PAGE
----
Re: Science and Unemployment...

Bruce Salem (salem@pangea.Stanford.EDU)
2 Jul 1995 19:43:41 GMT

Given the torrant of response this is sure to generate, I will resort
to the third person in order to try to address issues here. As much as it
is tempting to react to Mr. Swami as though he is a fool or a hypocrite, I
think that there are some very legitimate issues, although I am not at all sure
that the solution Swami suggests is the right one.

In article <3svl13$> (Madhudvisah dasa Swami) writes:

No ideology or creed, or culture, as a monopoly on this. All kinds
of people get arrogant and have to learn some humility the hard way.

>Generally we accept the status-quo without questioning it.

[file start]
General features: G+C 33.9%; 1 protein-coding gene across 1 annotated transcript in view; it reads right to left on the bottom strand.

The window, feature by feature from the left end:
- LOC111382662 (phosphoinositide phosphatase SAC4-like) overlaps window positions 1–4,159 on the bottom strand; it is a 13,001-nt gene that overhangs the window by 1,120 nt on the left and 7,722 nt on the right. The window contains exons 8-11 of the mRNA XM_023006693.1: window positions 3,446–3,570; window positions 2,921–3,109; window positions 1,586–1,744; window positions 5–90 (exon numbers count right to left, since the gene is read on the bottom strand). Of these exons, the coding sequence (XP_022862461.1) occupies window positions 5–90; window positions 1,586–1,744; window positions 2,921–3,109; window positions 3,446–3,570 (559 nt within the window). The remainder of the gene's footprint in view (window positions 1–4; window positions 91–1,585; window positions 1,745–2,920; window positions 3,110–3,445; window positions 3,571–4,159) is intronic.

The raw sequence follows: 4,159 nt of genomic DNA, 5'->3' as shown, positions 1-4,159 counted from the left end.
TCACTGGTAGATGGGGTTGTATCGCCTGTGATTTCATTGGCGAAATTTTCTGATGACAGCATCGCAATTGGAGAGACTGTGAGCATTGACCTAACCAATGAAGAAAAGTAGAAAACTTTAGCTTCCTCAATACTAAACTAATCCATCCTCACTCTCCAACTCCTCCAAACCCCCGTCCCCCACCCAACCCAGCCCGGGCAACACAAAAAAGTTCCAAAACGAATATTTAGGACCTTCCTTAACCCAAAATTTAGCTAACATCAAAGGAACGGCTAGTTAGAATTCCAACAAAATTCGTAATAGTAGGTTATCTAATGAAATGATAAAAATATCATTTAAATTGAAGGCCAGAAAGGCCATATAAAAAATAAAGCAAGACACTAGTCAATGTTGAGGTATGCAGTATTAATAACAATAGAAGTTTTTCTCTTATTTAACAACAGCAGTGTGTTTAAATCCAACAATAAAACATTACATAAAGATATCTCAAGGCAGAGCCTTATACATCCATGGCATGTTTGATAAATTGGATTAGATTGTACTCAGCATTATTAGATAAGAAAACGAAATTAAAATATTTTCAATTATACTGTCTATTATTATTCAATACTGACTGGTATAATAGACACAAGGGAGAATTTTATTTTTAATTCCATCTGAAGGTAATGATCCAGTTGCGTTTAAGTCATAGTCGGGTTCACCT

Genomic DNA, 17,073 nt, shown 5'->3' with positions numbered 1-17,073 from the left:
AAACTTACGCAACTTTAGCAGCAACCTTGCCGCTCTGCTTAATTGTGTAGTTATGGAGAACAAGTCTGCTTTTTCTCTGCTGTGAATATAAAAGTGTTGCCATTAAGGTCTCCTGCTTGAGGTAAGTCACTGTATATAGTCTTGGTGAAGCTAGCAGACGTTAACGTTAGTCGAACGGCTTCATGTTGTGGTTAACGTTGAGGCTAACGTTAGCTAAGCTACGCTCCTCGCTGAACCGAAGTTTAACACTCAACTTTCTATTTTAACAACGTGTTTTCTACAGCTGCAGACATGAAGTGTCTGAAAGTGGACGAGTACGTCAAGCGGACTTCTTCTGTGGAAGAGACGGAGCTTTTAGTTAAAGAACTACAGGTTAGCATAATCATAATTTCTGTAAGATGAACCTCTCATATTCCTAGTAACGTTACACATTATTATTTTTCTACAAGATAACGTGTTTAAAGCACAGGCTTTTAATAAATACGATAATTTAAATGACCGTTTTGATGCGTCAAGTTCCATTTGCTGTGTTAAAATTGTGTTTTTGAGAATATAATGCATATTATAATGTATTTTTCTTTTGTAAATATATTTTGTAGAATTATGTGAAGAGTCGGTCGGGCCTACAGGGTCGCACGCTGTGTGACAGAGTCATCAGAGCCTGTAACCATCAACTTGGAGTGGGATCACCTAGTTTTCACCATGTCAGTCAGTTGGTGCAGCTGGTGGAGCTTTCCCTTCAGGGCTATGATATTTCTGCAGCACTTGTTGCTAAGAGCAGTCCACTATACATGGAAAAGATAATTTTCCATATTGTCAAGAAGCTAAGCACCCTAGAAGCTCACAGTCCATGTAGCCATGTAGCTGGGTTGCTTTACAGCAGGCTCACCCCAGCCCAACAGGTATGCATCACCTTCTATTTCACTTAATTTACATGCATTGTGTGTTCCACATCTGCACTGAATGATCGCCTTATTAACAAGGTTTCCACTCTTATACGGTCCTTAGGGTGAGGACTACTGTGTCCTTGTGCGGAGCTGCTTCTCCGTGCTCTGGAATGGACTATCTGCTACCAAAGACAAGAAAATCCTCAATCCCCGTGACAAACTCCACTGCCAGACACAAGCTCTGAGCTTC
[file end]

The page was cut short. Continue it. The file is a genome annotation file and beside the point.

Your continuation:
This is the most important thing siad so far. Much of the rest of
what you say is about the decisions that got the status quo and the price
that we pay as a result. If your advice is habout people thinking about
what the effect the status quo has on them, I agree. It is good advice
for people to understand their own predicament and to take control and
direct their lives whenever they can. I am not sure that religious
prescription is the bst formula for that. I think that the scientific
understanding of ourselves provides a better hope of understanding
how to use what we get in this life.

>There things are going on in a very simple way without much
>emphasis on economic development. Things go on in much the same way as
>they have been going on since time immemorial. There are no new models
>coming out, no new building materials, no multinational corporations, no
>new fads. Life is simple.

See the last episode of the original "Connections" series, or
read the last chapter of the book of the same name by James Burke. This
os a commentary, hard hitting, literally, on "back-to-nature", being a